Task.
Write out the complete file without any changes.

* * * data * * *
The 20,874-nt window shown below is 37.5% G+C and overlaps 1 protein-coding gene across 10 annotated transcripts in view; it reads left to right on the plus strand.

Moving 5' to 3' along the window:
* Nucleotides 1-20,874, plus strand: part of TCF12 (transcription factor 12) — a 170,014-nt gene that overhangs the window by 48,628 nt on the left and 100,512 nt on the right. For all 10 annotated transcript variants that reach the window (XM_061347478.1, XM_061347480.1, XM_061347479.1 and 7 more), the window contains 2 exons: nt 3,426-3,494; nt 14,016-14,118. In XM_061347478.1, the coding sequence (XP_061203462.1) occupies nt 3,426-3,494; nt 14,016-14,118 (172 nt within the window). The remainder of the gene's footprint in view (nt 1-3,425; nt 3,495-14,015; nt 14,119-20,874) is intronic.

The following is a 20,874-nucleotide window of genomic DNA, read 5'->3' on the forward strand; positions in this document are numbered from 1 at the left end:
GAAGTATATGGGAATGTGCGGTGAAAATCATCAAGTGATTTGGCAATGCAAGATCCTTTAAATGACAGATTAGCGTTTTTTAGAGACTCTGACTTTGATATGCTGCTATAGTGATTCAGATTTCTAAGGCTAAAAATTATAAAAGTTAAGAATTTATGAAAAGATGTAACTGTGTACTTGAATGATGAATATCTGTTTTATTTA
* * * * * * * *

The 20,874-nt window shown below is 37.5% G+C and overlaps 1 protein-coding gene across 10 annotated transcripts in view; it reads left to right on the plus strand.

Moving 5' to 3' along the window:
* Nucleotides 1-20,874, plus strand: part of TCF12 (transcription factor 12) — a 170,014-nt gene that overhangs the window by 48,628 nt on the left and 100,512 nt on the right. For all 10 annotated transcript variants that reach the window (XM_061347478.1, XM_061347480.1, XM_061347479.1 and 7 more), the window contains 2 exons: nt 3,426-3,494; nt 14,016-14,118. In XM_061347478.1, the coding sequence (XP_061203462.1) occupies nt 3,426-3,494; nt 14,016-14,118 (172 nt within the window). The remainder of the gene's footprint in view (nt 1-3,425; nt 3,495-14,015; nt 14,119-20,874) is intronic.

The following is a 20,874-nucleotide window of genomic DNA, read 5'->3' on the forward strand; positions in this document are numbered from 1 at the left end:
GAAGTATATGGGAATGTGCGGTGAAAATCATCAAGTGATTTGGCAATGCAAGATCCTTTAAATGACAGATTAGCGTTTTTTAGAGACTCTGACTTTGATATGCTGCTATAGTGATTCAGATTTCTAAGGCTAAAAATTATAAAAGTTAAGAATTTATGAAAAGATGTAACTGTGTACTTGAATGATGAATATCTGTTTTATTTA